The project includes sub areas, designated as : “A”, “B-North”, “B-South”, “C-North” and “C-South”. These are shown in the map below (Courtesy; http://www.southerngatewayrenewal.org).

Area A is bordered by the Diamond Creek Trail to the north, the Diamond Creek to the east, the Eltham Park drain to the south, and the newly constructed Eltham Lower Park car park to the west. The area is currently generally unused, and the vegetation is largely non-indigenous, for example pine trees, and elms, and weed species in the understorey.

Area A Enhancement of Area A plans to focus on extensive replanting with indigenous vegetation. It is intended to be the major emphasis of the landscaping works, respecting the feedback received from the previous survey. A looped pathway is proposed, commencing near the new car park, allowing for enjoyment of the area, and is planned to be constructed of gravel and boardwalks constructed of timber recycled from the pine trees. The conceptual design features acknowledgement of the traditional owners of the land, with a proposed Wurundjeri edible/useful garden with informative signage, and proposes rest areas, with a meeting circle, seating, a spiral pathway, and other quiet areas around the path.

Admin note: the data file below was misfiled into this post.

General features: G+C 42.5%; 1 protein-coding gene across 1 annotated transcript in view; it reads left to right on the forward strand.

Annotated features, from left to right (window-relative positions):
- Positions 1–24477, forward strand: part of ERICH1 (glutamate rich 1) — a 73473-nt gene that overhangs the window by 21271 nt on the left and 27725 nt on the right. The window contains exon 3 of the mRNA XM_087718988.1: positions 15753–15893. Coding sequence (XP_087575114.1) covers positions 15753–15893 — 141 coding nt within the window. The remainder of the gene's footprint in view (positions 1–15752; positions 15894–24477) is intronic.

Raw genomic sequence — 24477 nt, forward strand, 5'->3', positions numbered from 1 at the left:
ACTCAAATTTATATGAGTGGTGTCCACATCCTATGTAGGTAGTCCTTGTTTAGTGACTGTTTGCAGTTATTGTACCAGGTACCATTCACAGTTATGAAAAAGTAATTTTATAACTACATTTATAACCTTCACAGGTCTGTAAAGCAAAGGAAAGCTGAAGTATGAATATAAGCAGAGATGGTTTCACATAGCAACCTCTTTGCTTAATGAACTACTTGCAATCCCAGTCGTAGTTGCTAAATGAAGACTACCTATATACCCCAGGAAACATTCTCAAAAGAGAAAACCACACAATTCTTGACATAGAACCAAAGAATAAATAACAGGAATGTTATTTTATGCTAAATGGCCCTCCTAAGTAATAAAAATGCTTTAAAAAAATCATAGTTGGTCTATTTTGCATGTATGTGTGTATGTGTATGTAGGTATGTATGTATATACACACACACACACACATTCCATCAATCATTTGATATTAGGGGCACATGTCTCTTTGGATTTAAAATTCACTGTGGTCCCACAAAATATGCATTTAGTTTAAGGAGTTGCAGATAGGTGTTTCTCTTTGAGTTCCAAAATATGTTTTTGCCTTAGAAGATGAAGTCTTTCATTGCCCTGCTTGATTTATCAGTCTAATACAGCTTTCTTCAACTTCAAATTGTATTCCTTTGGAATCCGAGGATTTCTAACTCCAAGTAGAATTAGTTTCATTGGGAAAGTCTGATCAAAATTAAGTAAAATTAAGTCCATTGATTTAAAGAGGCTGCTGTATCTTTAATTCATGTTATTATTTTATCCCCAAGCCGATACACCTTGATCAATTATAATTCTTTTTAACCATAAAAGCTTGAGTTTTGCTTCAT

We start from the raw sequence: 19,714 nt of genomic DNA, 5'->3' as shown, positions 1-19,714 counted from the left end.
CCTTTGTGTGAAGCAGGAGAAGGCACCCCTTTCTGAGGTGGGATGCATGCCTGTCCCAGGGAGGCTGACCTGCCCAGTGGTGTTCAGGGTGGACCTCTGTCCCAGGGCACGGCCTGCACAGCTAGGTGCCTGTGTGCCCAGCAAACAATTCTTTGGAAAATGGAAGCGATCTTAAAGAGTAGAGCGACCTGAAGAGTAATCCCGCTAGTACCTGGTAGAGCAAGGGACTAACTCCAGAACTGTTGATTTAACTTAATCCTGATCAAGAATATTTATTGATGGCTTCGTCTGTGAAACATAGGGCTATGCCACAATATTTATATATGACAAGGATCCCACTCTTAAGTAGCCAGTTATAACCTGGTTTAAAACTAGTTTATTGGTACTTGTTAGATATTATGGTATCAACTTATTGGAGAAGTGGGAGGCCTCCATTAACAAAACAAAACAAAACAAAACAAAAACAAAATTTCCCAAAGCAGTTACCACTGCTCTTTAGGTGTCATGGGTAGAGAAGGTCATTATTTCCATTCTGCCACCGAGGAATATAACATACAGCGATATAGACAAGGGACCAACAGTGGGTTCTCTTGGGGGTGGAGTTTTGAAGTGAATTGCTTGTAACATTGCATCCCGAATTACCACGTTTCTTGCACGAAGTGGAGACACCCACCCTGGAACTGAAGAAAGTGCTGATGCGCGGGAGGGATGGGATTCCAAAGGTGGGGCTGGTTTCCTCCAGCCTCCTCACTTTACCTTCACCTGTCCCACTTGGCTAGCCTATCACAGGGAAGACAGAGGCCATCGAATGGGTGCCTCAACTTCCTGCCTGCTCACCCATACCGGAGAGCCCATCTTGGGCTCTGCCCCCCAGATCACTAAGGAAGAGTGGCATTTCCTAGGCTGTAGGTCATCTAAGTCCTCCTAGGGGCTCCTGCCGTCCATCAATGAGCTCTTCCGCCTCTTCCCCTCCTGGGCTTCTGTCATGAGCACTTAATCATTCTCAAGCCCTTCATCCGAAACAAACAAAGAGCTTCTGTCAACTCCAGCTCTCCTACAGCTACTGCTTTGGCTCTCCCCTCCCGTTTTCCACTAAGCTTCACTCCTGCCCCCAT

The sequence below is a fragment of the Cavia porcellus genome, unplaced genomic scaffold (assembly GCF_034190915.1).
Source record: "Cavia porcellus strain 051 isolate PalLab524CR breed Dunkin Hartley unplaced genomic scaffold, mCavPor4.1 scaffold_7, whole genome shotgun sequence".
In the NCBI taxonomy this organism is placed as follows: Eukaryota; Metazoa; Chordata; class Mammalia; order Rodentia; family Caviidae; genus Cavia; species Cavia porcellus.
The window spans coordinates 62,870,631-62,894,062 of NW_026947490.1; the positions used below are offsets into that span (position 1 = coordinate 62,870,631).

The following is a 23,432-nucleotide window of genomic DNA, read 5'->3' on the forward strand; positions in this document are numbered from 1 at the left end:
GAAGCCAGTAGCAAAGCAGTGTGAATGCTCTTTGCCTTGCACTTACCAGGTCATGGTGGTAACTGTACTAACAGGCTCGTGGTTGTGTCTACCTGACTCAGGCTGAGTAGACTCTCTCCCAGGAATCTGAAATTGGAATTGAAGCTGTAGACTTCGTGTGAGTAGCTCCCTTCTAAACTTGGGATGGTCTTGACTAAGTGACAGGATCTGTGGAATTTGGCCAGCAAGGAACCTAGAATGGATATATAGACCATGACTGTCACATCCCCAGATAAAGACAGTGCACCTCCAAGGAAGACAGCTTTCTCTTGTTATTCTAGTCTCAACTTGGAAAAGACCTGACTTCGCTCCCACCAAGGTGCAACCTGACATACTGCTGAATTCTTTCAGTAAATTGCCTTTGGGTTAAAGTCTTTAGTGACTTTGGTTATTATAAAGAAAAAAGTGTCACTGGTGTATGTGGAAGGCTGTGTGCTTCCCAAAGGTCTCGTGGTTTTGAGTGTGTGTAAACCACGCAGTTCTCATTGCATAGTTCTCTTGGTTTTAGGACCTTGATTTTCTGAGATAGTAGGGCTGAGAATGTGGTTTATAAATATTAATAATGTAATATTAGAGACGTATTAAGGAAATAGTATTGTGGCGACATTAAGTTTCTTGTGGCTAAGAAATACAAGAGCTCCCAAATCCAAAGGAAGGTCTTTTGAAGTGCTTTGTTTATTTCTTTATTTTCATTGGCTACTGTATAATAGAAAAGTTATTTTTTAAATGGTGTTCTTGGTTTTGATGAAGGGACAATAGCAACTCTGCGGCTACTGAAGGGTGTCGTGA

The northern portion of Area B is proposed to complement the existing landscape and flat-topped grassed area with subtle embankment landscaping, with a cluster of trees with black trunks in the background, and a row of trees providing screening along the border with the residential property. This will provide a visual of “avenue” planting leading into Eltham.

The flat-topped grassed area is proposed to be left in its current state and can be location of a potential future enhancement.